Internet shutdown, disputed results and protests surround general elections

On 21st May 2019, six million Malawians went to the polls to cast their votes for the president, parliament and local councils. In a hotly contested presidential poll, Peter Mutharika, leader of the ruling Democratic Progressive Party (DPP), retained his seat by a narrow margin after garnering 38.57% of the votes. Lazarus Chakwera of the Malawi Congress Party (MCP) garnered 35.41%, losing the poll to Mutharika by 159,000 votes.

The results were however strongly disputed by the opposition candidates Lazarus Chakwera and Saulos Chilima, who finished second and third in the election respectively. Chakwera, who had warned of attempts to rig the election, said his party’s own count showed that he was leading after the total vote tally. The other presidential contender, Malawi’s Vice President Saulos Chilima, also called for results to be annulled over “serious anomalies” reported during the count.

The two opposition leaders filed a case in court to challenge Mutharika’s re-election on alleged vote fraud. On 22nd June 2019 it was reported that the High Court had rejected President Mutharika’s application to dismiss the case filed by the opposition challenging the elections, thus allowing the case to proceed to full trial. On 8th August, the Constitutional Court began hearing the case, whose proceedings will be broadcast live on radio and TV stations (audio option only). 

Peaceful Assembly

Following the announcement of the election results, between June and August, protestors took to the streets in major cities to protest the disputed presidential election results. In mid June, the protesting opposition supporters called on the president to resign on account of rigged elections. They also faulted the Malawi Electoral Commission for failing to address election related complaints and demanded the resignation of the commission’s chairperson, Jane Ansah, who they accused of having a “scandalous approach and stubborn attitude” in managing voters’ concerns. The protesters delivered a petition to the president’s office in Lilongwe. Opposition candidates Lazarus Chakwera and Saulos Chilima also joined the protests. In Blantyre, the police clashed with protestors who tore down and burned billboards showing the president’s image.

A day earlier, police had clashed with protesters who blocked a road in Lilongwe which president Mutharika was meant to use on his way to parliament, forcing his motorcade to use an alternative route.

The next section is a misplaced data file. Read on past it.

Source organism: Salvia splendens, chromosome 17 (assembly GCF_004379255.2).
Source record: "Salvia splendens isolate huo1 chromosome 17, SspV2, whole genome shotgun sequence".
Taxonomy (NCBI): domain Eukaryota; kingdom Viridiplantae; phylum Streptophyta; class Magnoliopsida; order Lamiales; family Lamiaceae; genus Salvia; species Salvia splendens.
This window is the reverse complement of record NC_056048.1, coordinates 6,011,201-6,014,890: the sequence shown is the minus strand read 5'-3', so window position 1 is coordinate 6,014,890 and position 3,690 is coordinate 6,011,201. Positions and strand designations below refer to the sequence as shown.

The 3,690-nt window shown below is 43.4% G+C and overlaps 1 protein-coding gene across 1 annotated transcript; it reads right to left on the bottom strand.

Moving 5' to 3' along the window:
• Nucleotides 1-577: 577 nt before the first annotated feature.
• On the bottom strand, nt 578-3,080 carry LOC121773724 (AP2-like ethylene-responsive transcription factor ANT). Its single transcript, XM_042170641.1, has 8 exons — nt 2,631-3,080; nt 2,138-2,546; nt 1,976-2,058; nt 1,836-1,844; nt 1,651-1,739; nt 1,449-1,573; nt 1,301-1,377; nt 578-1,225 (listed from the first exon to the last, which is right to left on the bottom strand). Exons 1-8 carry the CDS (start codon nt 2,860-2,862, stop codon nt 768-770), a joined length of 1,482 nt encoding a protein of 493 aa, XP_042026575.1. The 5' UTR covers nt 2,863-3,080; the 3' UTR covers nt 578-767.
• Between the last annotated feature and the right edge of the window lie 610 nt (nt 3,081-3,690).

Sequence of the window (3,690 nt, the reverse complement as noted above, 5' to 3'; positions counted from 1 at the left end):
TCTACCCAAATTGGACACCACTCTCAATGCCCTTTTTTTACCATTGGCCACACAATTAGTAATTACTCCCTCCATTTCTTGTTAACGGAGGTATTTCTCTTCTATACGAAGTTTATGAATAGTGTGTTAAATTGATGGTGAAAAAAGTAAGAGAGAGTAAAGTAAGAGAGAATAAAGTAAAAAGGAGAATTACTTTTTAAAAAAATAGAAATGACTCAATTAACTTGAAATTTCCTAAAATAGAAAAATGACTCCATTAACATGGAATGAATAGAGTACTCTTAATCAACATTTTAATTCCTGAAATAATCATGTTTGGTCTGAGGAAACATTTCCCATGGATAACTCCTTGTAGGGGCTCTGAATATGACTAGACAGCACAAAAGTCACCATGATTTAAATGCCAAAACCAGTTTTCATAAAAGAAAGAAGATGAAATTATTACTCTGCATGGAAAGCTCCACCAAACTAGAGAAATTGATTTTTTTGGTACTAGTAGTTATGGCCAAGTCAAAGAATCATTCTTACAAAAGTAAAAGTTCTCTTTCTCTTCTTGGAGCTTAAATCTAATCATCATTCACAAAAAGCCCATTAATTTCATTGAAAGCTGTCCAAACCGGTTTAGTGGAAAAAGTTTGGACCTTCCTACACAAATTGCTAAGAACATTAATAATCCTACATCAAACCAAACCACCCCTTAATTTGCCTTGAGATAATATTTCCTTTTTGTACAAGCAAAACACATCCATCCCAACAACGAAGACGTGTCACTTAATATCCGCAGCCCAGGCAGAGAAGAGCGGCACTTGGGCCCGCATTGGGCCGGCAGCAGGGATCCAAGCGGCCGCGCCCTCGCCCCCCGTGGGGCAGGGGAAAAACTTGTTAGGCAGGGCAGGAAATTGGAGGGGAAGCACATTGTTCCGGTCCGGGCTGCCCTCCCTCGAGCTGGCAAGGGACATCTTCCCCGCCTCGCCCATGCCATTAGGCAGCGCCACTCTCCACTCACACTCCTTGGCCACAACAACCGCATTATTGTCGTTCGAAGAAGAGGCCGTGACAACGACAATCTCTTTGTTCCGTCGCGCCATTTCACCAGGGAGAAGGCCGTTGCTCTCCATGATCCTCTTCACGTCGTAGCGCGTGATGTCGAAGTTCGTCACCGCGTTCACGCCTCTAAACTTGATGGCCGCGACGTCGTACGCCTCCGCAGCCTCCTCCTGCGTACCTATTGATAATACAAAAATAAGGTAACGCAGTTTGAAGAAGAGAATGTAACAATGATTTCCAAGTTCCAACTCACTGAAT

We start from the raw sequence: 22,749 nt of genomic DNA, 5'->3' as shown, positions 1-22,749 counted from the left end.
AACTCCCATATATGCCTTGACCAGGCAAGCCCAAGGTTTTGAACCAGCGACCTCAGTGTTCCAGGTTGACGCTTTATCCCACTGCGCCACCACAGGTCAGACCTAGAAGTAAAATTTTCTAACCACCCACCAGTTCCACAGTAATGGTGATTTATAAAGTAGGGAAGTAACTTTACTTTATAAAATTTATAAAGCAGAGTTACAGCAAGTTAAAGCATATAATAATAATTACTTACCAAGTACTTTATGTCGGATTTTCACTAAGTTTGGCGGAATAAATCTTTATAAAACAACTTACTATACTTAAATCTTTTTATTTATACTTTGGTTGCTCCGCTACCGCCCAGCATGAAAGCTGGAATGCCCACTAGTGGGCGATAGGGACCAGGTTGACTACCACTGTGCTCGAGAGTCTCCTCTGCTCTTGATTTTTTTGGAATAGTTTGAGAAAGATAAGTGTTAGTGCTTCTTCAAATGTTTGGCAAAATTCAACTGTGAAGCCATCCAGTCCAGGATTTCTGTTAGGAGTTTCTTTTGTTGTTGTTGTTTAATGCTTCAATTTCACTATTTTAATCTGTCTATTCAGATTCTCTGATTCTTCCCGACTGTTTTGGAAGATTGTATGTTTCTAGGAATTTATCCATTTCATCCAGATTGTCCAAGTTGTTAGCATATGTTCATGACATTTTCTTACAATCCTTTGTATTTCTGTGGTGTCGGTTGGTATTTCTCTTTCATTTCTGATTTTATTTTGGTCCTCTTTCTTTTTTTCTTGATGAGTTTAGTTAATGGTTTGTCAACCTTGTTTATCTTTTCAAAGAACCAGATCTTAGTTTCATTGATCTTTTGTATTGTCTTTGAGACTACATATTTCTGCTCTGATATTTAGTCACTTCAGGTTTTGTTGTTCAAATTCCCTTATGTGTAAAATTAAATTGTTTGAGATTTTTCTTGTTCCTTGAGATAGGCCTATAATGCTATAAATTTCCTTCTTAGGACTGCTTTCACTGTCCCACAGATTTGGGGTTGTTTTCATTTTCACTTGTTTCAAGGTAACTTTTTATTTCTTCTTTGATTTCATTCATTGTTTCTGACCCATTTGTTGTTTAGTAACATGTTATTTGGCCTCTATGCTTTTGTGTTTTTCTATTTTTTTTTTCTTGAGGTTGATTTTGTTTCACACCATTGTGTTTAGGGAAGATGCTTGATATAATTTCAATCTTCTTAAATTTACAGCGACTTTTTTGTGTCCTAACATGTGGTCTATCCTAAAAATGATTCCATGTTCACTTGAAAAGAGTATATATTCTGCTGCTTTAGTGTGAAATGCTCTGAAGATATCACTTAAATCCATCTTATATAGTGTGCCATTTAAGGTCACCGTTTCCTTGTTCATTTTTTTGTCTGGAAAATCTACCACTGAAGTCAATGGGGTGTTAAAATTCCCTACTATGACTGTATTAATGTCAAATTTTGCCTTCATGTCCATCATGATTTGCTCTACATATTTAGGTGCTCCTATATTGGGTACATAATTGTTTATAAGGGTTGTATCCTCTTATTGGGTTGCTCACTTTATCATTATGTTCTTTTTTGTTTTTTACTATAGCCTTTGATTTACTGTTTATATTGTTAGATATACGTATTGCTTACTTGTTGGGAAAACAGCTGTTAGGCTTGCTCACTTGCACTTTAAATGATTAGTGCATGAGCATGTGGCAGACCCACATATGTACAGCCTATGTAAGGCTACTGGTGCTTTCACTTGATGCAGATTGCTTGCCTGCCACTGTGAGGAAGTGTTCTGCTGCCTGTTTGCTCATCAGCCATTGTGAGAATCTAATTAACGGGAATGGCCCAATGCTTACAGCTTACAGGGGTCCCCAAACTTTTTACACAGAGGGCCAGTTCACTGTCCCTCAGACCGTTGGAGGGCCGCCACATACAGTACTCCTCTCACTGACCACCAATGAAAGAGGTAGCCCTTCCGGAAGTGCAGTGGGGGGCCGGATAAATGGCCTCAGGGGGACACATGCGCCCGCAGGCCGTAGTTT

In a separate incident, on 24th July 2019, police and striking judiciary support staff comprising court marshals, clerks, messengers and cleaners engaged in running battles as the police lobbed teargas to disperse a sit-in that had been staged by the staff outside the High Court in Blantyre. The staff who had announced the strike a day earlier, demanded better working conditions, specifically demanding that the parliament be the sole body approving their conditions of service. They also demanded the resignation of the Chief Justice and the Registrar of the High Court and Supreme Court for failing to address their grievances.

On 31st July however, it was reported that the striking staff members had resumed work for fear of reprisal after some of them received letters summoning them to a disciplinary hearing. The judiciary had declared the strike illegal as it had not been called for by the union, as is the procedure, and the union had not engaged management on the issue.


On 18th May 2019, the Director General of the Malawi Communication Regulatory Authority (MACRA), Godfrey Itaye, called for a meeting to discuss the government’s attempts to shut down access to social media sites during the general elections scheduled for 21st May 2019. It was also reported that the government had attempted to pressure telecommunication providers to shut down the internet during the elections. Following the meeting, Vice President Saulos Chilima commended MACRA lawyers for resisting efforts by the government to shut down the internet.

On the evening of election day, half an hour after counting of votes began, it was reported that internet providers experienced interruptions which led to internet outages in parts of the country. Connectivity fell to 80% of normal levels across the country, causing an outage that lasted for several hours. Local media sources also reported radio and television network outages in parts of the country.

Advocacy groups suspected that the outages may have been linked to the government.

Alp Toker, Director of NetBlocks, a digital advocacy group said:

“Disruptions affecting two ordinarily reliable telecommunications networks in Malawi have already been documented since polls closed yesterday… Authorities should ensure that critical systems are safeguarded and that the public remains informed throughout the process of vote counting and collation.”